Flame was Dardoch before Dardoch

Fans of the North American League of Legends Championship Series already know about new Immortals jungler Joshua “Dardoch” Hartnett. Undoubtedly a talented player, his clash with Liquid, his former team, has been largely publicized, especially in the “Breaking Point” documentary about Liquid’s 2016 season.

Not a lot of fans know that Dardoch’s new teammate, Lee “Flame” Ho-jong, was in Dardoch’s shoes at the start of his own career.

Before he was Flame, he played under the summoner name Goldtec and was known for toxic behavior when he was a well-known player of CHAOS, a derivative of the DotA mod for Warcraft III: Reign of Chaos. Although actual screenshots of his past toxicity are hard to find, he was known in the community for being a volatile and foul-mouthed player who often harshly criticized teammates and opponents alike.

Even after he jumped to League of Legends and made his debut with CJ Entus Blaze in 2012 as the top laner, the reputation followed. People were flabbergasted a player with his attitude could even go pro, with that sentiment reaching a fever pitch as one particular outburst was caught by a streamer who matched with Flame on the same team, in which Flame was lambasting his teammates. Although not the typical “toxic” mannerisms League players are used to, the incident was used to point out how difficult it was to play with Flame. The incident, of course, went viral, and the community bashed him for his conduct, especially after his pro debut.

Negative stories soon gave way to positive ones as Flame reached the peak of his career, showcasing immense mechanical skill and carry ability. Flame later revealed his fire — much like Dardoch — came from his competitive desire to win above everything else. In a short video in April 2014 produced by CJ Entus, the team said Flame dreamt about the game and would say “Shen ultimate,” over and over again in his sleep. What was a light hearted joke in the video gave fans a glimpse of his mentality. Another story originated from then CJ Blaze’s mid laner Kang “Ambition” Chan-yong’s rune page, which roughly translates to “since Flame is an asshole, I’ll play Lulu.” Word on the street was that Flame was rather bossy and often told his team what to do in order to win, and a screenshot of Ambition’s rune page seems to prove it. Interestingly, the day this rune page was on Inven, Ambition carried the game as Lulu with 400 CS.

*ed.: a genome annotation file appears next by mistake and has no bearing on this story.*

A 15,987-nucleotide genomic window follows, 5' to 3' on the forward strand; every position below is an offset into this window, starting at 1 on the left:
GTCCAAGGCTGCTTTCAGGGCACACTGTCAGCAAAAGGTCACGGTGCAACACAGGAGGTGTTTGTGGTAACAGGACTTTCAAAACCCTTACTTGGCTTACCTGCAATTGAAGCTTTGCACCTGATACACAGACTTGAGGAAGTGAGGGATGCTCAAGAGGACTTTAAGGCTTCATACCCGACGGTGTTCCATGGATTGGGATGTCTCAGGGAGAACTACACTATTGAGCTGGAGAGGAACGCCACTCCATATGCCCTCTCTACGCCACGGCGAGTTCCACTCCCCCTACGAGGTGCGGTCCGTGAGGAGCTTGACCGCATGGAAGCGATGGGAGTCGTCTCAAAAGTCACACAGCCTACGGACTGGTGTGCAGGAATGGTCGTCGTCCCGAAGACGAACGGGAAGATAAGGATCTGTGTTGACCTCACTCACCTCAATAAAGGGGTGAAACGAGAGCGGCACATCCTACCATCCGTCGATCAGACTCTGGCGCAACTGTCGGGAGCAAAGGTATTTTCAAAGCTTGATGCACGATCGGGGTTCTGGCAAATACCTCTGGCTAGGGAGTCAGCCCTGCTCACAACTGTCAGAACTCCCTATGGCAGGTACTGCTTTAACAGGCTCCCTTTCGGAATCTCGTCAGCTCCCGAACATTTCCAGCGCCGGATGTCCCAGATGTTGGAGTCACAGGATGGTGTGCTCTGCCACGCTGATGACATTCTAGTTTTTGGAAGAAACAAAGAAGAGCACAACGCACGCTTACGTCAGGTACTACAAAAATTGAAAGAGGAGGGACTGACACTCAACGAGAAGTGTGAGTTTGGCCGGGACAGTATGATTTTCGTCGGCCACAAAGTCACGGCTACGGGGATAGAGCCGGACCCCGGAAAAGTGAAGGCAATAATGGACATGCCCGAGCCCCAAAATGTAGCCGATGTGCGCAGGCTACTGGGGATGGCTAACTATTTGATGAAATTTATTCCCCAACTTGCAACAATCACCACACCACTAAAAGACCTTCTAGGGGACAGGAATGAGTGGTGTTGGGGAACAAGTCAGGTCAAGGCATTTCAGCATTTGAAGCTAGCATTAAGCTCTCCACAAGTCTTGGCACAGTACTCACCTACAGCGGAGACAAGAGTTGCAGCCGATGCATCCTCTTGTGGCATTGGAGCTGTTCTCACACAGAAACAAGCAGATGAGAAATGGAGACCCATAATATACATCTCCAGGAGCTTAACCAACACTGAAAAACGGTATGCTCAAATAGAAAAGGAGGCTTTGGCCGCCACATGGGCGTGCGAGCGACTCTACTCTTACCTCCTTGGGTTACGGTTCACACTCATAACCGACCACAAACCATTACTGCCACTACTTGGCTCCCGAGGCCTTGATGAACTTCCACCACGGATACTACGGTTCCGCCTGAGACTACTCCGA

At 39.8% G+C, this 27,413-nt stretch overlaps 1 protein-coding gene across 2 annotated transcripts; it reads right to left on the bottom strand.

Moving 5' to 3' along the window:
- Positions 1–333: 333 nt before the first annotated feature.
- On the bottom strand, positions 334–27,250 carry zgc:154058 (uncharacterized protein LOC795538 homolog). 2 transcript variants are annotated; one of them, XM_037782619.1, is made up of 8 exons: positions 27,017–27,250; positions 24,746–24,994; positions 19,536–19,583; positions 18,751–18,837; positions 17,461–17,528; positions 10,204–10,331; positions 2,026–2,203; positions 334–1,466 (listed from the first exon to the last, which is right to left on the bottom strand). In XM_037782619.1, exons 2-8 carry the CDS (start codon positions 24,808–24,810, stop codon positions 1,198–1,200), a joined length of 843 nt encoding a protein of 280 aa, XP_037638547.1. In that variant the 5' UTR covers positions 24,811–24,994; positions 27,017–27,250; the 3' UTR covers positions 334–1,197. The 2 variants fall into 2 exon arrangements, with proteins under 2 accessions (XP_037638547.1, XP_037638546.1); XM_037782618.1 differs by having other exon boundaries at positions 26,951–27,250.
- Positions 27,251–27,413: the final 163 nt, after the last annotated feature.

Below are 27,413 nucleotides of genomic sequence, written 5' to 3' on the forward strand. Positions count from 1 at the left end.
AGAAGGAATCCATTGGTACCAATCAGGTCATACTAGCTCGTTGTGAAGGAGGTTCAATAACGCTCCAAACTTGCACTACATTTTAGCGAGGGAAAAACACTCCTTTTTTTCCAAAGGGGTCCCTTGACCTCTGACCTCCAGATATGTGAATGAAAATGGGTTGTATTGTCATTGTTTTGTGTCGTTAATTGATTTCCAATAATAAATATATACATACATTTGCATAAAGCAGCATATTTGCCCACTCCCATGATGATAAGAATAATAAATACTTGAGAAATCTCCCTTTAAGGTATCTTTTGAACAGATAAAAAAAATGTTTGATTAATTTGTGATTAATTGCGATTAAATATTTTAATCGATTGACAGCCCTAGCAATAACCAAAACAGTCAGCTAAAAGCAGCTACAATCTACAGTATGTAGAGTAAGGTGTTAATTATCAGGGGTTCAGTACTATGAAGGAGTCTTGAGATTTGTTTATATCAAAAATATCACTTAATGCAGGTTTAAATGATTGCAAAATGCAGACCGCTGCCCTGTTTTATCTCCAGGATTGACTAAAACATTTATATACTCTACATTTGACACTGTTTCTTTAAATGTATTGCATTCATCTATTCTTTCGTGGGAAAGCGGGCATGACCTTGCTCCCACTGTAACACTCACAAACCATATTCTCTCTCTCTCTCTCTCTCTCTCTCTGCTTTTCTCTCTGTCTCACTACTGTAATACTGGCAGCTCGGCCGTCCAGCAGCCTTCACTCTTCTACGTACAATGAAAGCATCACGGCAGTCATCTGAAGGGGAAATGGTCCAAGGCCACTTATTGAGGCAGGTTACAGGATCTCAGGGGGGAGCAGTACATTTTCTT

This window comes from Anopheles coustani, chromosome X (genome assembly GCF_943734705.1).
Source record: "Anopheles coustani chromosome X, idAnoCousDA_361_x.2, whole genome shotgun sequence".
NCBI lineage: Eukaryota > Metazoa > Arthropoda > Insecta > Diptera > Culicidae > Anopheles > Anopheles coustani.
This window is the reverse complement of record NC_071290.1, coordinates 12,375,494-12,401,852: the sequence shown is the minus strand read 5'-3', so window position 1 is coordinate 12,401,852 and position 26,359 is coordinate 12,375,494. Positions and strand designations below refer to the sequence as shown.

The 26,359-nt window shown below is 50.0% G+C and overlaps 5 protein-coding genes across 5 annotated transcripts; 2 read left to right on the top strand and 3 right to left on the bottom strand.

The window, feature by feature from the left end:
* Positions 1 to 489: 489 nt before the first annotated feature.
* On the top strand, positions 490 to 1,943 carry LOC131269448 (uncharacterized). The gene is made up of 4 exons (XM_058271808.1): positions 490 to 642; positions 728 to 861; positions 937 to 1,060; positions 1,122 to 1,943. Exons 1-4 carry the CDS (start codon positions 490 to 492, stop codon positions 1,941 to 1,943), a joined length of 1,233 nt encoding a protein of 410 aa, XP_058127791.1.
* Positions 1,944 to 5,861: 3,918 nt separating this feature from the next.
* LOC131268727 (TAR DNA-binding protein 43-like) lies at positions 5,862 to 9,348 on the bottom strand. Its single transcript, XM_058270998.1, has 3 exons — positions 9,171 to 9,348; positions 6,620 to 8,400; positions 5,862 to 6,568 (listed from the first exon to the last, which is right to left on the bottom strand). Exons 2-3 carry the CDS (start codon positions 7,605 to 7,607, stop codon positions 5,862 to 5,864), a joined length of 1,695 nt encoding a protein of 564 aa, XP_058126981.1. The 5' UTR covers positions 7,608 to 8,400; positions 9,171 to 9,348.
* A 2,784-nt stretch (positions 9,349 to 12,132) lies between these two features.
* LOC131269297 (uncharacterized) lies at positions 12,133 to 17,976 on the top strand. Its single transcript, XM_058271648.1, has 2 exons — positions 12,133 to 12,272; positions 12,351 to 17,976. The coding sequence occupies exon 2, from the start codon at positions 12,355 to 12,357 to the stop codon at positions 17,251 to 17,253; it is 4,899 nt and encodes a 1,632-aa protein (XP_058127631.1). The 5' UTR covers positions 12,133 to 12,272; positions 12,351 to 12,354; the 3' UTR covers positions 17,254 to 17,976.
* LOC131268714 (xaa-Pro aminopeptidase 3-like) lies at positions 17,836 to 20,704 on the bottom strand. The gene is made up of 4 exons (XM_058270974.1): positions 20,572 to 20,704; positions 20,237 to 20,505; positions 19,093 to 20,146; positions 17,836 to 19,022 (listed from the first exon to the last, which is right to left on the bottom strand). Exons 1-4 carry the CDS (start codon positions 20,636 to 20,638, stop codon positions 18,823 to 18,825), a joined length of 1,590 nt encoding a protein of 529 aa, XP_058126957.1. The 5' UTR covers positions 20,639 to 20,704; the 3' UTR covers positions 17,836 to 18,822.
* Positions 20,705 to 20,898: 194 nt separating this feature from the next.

Furthermore, Flame proved to be an incredibly hard worker. A photo from Inven showed him in the waiting room analyzing games with his smart phone and taking notes. He’s also contacted various high-ranked players who are known for their mastery on certain champions, personally messaging them to ask for advice such as counter picks, strategies, and other bits of information. These stories would circulate on Inven, playing a part in Flame’s image cleaning.

In 2014, CJ Entus Blaze failed to qualify for the regional gauntlet for a spot at the League of Legends World Championship. The result introduced the public to a humbled Flame, who showed just how much he matured as a person through a long Facebook post regarding his disappointment.

“What’s funny is that I was very ambitious, and when the last tournament with the chance to fight in the regional qualifiers was over, my entire body trembled and I felt the most embarrassed and shameful in my life of 23 years,” he wrote. “I was playing my best for two years, and when I thought that everything fell apart in the brief moment when I wasn’t paying attention, I was incredibly sorry to my teammates, and I wondered why in the world I did that as I was endlessly disappointed in myself.”

Later that year, Flame would move to China’s LGD Gaming to many fans’ disappointment. He saw a surprisingly small amount of play and was competing for the starter position with Choi “Acorn” Chun-joo. In an interview with Inven’s Park beom, Flame confessed that he had “lost the passion” he had once felt for the game but continued to play out of a sense of “responsibility to the fans.”

Not much is publicly known how things worked out behind the scenes in LGD, or precisely why Flame didn’t see that much playing time. The prevailing theory is that there were some complications working with Flame to a certain extent, and LGD has gone on record to say that they preferred to work with Acorn. Seeing how Acorn was close to LGD’s AD Carry Gu “Imp” Seung-bin, it holds some weight. After his stint in China, Flame returned to Korea as a part of Longzhu Gaming this year, but he again saw little play during the spring and summer splits.

Flame has made the long walk as a person and a player. As an upstart with a foul keyboard vocabulary to a hard working professional, he made quite the transformation over his career. One constant with Flame was the hunger to perform, and that impacted his interactions with others, which undoubtedly caused some problems in his past teams. It will be interesting to see just how much his demeanor has changed in the last few years and whether or not his experiences will rub off on Dardoch at all.

Cover photo courtesy of Fomos.

Slingshot staff writer and Korean League of Legends expert who also owns a Pikachu-themed iPhone case. You can reach him at Andrew@slingshotesports.com

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